Just a couple of things I didn’t wax poetic about while waxing poetic about some serene lake at sunset I saw on a Google search. First off, I’ve kicked myself sore over not realizing that yesterday (March 31) was International Transgender Day of Visibility. The day is meant to celebrate those in the transgender community and their stories, as well as make note of the positive (and, yes, negative) issues they face. Now, in the transgender spectrum, I consider myself as simply a crossdresser, meaning that I was born male and live my everyday life as male, but there are times when I dress up as female and present myself as such in certain situations, be it in a real world element or through outlets such as this blog. Those who are transgender, however, do not identify with the gender they were born or assigned as (for example, those who were born as female but identify as male). I freely converse with and have the backs of my transgender sisters and brothers; they are humans just like you and me, and they deserve support for finding and expressing their true identity. Take one of my tweeps, for example:
Sadly, however, just as some others in the LGBT community have felt rejection to varying degrees, transgenders have also suffered from the stigma of being shunned, demeaned, hated, and rejected outright by family, friends, and others who do not understand (or even care) what transgenders are going through. This has been occurring even before several laws were enacted in several states tending to suggest that one can discriminate against LGBT people and base that discrimination on their “religious freedom.” I don’t know about you, but the God I was raised on and believe in is embracing of everyone; He’d never reject someone who does not conform to a gender category that society holds all too tightly to.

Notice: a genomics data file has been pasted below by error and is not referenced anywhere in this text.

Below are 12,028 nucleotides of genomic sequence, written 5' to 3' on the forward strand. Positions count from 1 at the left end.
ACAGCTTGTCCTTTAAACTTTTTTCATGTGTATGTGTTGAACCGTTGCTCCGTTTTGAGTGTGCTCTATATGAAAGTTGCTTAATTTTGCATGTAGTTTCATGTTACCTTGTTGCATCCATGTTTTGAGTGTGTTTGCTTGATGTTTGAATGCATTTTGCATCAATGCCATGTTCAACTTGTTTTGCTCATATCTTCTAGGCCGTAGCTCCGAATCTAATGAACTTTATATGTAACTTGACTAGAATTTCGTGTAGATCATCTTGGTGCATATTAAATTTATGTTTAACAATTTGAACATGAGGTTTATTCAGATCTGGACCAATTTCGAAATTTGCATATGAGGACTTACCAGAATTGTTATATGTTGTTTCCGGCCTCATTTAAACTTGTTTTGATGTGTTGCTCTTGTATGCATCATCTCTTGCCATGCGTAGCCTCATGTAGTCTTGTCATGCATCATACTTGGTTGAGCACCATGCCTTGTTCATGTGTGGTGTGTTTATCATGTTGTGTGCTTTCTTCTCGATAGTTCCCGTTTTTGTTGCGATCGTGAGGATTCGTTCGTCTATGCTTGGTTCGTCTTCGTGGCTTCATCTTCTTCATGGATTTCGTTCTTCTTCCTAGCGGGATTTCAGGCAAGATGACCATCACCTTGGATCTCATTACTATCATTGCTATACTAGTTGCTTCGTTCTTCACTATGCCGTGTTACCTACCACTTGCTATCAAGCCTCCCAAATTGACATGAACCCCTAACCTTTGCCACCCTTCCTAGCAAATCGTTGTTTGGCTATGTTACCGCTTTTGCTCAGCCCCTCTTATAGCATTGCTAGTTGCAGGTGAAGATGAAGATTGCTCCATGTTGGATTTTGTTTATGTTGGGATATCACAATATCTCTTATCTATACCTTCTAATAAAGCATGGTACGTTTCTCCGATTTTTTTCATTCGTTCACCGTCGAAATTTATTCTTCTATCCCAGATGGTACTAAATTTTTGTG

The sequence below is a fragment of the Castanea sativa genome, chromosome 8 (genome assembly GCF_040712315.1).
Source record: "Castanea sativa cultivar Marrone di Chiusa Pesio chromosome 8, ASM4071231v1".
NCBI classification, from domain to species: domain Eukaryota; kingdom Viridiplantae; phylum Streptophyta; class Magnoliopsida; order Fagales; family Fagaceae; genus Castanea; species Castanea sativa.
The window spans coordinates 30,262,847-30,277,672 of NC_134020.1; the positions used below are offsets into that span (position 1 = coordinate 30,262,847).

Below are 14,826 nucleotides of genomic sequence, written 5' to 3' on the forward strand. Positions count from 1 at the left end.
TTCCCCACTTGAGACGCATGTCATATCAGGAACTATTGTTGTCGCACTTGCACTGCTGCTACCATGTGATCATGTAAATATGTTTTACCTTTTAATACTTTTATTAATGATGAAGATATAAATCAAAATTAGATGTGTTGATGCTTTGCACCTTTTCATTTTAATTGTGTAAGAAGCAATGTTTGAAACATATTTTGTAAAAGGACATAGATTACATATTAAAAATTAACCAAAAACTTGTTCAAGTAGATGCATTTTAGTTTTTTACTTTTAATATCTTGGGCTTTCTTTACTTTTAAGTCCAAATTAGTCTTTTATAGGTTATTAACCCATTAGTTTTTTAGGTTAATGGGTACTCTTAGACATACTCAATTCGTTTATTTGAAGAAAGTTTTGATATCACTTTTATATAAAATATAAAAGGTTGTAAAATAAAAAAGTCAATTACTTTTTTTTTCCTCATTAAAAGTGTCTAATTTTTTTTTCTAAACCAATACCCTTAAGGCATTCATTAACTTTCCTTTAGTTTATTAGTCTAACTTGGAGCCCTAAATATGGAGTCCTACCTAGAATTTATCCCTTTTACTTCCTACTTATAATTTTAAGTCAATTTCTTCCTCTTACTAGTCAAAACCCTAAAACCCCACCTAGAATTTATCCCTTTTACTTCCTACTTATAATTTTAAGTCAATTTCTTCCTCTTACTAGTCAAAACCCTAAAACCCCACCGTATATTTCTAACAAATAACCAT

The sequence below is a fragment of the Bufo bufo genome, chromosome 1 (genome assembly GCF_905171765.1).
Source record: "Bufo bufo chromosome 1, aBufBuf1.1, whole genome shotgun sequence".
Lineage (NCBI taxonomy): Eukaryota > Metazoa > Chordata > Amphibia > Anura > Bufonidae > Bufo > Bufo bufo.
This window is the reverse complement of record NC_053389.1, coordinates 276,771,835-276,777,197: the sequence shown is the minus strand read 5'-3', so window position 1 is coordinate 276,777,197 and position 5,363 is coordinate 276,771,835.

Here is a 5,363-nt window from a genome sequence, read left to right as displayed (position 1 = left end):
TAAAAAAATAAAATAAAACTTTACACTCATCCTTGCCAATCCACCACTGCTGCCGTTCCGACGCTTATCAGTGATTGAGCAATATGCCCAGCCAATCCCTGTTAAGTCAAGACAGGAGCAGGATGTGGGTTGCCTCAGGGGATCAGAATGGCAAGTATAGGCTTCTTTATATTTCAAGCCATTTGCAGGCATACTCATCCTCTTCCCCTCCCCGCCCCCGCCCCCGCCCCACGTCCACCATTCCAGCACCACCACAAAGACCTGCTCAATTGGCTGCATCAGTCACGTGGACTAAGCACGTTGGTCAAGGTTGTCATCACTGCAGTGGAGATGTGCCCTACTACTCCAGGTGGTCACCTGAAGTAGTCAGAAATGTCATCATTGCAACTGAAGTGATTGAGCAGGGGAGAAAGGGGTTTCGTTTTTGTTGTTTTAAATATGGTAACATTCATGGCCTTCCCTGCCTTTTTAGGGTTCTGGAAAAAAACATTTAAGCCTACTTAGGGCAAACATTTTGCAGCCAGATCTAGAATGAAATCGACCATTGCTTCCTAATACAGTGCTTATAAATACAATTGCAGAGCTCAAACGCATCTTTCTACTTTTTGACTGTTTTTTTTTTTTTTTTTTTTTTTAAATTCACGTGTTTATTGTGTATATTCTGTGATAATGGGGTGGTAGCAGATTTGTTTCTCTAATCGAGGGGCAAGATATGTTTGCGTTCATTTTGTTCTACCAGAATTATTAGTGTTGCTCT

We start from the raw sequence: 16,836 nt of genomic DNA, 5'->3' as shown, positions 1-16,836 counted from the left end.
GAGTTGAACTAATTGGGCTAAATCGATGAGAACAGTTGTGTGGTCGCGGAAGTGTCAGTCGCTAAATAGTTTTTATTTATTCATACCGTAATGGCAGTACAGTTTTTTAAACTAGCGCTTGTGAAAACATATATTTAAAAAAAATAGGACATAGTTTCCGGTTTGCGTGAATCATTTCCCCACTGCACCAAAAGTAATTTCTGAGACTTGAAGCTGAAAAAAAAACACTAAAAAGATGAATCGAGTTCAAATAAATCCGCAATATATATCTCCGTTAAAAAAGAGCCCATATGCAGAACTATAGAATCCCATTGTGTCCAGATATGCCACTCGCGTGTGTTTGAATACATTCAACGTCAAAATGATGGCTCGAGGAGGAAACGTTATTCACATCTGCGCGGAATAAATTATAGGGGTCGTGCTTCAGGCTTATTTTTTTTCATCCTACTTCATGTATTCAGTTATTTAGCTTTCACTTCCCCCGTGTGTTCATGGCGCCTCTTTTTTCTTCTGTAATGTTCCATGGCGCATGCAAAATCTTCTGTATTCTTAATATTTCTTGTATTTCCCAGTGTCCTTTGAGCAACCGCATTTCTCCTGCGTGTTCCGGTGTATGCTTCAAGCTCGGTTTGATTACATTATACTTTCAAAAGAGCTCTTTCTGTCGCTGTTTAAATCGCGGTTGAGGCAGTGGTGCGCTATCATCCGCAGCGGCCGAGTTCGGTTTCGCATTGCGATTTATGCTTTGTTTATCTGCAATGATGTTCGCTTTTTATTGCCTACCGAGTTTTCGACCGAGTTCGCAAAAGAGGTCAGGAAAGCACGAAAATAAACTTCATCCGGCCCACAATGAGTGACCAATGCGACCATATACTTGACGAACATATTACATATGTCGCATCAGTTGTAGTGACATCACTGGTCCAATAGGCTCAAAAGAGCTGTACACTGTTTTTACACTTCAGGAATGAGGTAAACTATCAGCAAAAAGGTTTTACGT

Now more than ever, transgender people (and, again, they are people just like everyone else) need all the support, admiration, and love others can give them. Despite all the hate and ignorance (and worse) that may be thrust upon them, I am optimistic that things will become better for transgenders in the future. I’m not the only one who believes this: One of the people I follow on WordPress, Hannah, posted an illustration that reflects the difficulties a transgender can face now… but she also adds that “it will get better,” for those who are brave enough now to be themselves will receive the gratitude and admiration of “future t-girls and t-boys.” When that occurs, we all should be happy. (The direct link to Hannah’s post is here. Oh, and take a look at her other illustrations, on her blog and on Frock Magazine; she is truly a talented artist.)